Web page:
(redirected from Guarany)
Also found in: Dictionary, Thesaurus, Financial.


(gwäränē`), indigenous group living in the eastern lowland area of South America, related to the Tupí of the Rio São Francisco and the TupinambáTupinambá,
a people living in the eastern lowland area of South America, related to the Tupí of the Rio São Francisco and the Guaraní of Paraguay and adjacent portions of Brazil and Argentina.
..... Click the link for more information.
 on the Atlantic coast. The Guaraní language is currently spoken by some 6 million people in Paraguay (where it is widely spoken and an official language) and in adjacent portions of Argentina, Brazil, and Bolivia. At the time of the Spanish conquest (16th cent.), the Guaraní lived in settlements consisting of four to eight large communal dwellings, each of which accommodated 100 people or more. Chiefs resided patrilocally, but other men lived in their wives' houses and performed bride-service. They depended primarily on intensive agriculture supplemented by fishing, hunting, and gathering; the staple crops were corn and manioc. Men cleared fields that women tilled. Although their material culture was not advanced, Guaraní songs, dances, and myths constituted a rich body of folklore. Their religion was based on an impressive and elaborate mythology. The shaman was believed to possess supernatural powers that allowed him to ward off evil and cure sickness. The Guaraní survived initial contact with rapacious conquistadors because Paraguay lay apart from the main routes of Spanish trade and influence. Early Jesuit missionaries established the historically controversial system of reductionsreductions,
Span. reducciones, settlements of indigenous peoples in colonial Latin America, founded (beginning in 1609) to utilize efficiently native labor and to teach the natives the ways of Spanish life.
..... Click the link for more information.
, which (for a short time) protected them from the slave-trade, and hispanicized them. Surviving Guaraní continue to practice communal agriculture in some rural areas and Guaraní culture has had a strong influence on present-day Paraguayan musical folklore.



a South American Indian language (spoken by the Caingua. Guayaqui, Apapocuva, Ivapare, Guayana, Chane, Chiriguano, and other tribes), which belongs to the Tupi-Guarani family of languages. Before the colonization of South America (16th century), it was spoken over the territory of what is now Brazil, Paraguay, and northern Argentina. The Guarani language forms the basis of the so-called common language (lingua geral), that to this day serves as a means of intertribal communication among the Indians of South America. It has been subjected to the influence of the Spanish and Portuguese languages since the 16th century. In Paraguay missionaries continued to use Guarani and compiled several dictionaries and grammars based on the Roman alphabet, thus contributing to the survival of the language. In present-day Paraguay, Spanish js the official state language, although Guarani is spoken by approximately 80 percent of the population, and newspapers and books are published in the language.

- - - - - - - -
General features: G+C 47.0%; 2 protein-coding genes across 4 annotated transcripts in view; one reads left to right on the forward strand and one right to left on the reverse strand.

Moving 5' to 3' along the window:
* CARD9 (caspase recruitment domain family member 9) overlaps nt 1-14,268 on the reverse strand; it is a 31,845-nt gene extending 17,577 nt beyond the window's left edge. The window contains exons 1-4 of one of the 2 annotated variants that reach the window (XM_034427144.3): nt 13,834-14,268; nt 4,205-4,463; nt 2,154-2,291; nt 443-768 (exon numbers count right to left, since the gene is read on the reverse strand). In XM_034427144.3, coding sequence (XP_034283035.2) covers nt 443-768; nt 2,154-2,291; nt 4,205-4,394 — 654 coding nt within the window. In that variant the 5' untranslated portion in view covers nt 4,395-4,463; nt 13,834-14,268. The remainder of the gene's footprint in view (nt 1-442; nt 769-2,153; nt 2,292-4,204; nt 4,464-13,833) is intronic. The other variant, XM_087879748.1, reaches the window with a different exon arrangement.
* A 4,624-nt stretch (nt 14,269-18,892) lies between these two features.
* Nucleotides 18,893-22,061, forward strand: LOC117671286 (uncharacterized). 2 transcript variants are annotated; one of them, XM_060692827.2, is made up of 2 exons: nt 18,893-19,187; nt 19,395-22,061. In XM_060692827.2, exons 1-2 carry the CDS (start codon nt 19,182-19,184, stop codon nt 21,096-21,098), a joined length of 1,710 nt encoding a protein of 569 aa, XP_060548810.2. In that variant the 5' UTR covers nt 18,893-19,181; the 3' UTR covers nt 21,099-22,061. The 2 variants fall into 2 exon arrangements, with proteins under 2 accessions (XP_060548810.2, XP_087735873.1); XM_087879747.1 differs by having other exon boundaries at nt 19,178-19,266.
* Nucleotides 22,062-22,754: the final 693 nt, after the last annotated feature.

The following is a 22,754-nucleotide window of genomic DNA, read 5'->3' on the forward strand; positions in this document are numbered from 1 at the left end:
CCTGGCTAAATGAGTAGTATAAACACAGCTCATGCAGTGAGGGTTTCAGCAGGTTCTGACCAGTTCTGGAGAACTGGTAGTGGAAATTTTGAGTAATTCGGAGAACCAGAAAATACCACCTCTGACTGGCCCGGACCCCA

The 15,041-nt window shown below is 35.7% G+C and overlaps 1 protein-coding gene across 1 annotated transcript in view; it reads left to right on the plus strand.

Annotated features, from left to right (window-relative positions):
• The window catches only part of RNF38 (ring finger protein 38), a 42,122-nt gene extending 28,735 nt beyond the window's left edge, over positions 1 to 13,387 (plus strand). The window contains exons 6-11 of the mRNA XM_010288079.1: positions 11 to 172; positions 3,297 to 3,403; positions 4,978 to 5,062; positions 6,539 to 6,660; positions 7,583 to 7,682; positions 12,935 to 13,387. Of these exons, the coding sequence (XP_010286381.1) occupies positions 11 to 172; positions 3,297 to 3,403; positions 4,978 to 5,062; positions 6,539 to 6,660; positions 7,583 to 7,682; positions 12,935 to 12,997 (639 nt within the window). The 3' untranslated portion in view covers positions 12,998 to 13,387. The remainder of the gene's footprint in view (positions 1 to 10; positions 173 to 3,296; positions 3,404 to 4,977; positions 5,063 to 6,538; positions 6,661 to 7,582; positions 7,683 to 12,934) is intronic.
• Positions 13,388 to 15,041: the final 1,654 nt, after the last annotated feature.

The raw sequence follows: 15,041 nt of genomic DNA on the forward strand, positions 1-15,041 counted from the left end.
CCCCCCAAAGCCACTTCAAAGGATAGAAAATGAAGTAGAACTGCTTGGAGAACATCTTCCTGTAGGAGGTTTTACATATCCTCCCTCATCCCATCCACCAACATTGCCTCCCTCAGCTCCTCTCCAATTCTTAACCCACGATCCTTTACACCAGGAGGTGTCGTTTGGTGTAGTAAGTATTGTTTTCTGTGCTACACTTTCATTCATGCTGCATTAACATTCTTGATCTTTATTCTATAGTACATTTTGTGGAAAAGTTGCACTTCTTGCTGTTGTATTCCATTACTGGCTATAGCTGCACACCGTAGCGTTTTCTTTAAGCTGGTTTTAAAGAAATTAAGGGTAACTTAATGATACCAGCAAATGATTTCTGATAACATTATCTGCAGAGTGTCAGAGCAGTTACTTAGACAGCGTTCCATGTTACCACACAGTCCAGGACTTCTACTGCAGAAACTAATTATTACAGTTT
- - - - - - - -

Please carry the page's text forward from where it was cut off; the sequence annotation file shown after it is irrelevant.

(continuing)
Cornelsen. E. Lingua Guarani. Rio de Janeiro. 1937.
Ayrosa. P. “Apontamentos para a bibliografia da lingua Tupi-Guarani.” Universidade de Säo Paulo, bulletin no. 4. 1943.
Jover Peralta, A., and T. Osuna. Diccionario guaraní-español. Buenos Aires [1951].
References in periodicals archive ?
The seeds for this were, perhaps involuntarily, sown thirteen years previously by the author of the innovative novel on which the opera Il Guarany was based, Jose Martiniano de Alencar.
As a late manifestation of grand opera conventions and particularly in its 'exotic' setting Gomes' Il Guarany is sandwiched between two other late grand operas: Meyerbeer's valedictory L'Africaine first performed, posthumously, on 28 April 1865 in Paris, and Verdi's Aida, famously commissioned by the Khedive of Egypt as part of the celebrations for the opening of the Suez Canal and first performed on 24 December 1871 in the new Cairo Opera House.
2012) reported that trifluralin application significantly increased the yield of the AL Guarany 2002 castor bean cultivar, when sowing seeds 5.
Utilizaram-se as cultivares de mamona 'AL Guarany 2002', de porte medio, frutos indeiscentes e ciclo de aproximadamente 180 dias ate a colheita de cachos terciarios, e o hibrido 'Lyra', de porte baixo, frutos indeiscentes e ciclo precoce (SAVY FILHO, 2005).
Brazil also boasted an impressive selection of film companies such as Independencia Omnia Film, Campos Film, Guarany Film, Santa Therezinha Film, Sul America Film and Rex Film.
Foram utilizados cinco lotes de sementes de mamoneira, cultivar 'AL Guarany 2002', de diversas procedencias, homogeneizados e amostrados em 2.
Al Guarany 2002' e 'IAC 226' tem ciclo de 180 dias, porte medio e fruto indeiscente; 'IAC 80' tem ciclo de 240 dias, porte alto e frutos semideiscentes, e 'BRS 188 Paraguacu' tem porte medio/alto e frutos semideiscentes.
Gaspare Nello Vetro published a study of Gomes and Il Guarany in 1996 and has also edited, with commentary, the composer's collected letters (predominantly in Italian).
A cultivar utilizada foi "AL Guarany 2002", semeada na primeira quinzena do mes de novembro de 2006, em uma area de 0,3ha, aproximadamente.
The main family of peoples occupying the territory were the Tupys and Guaranys, but there were also the Goitacazes, Tremembis and Aimoris.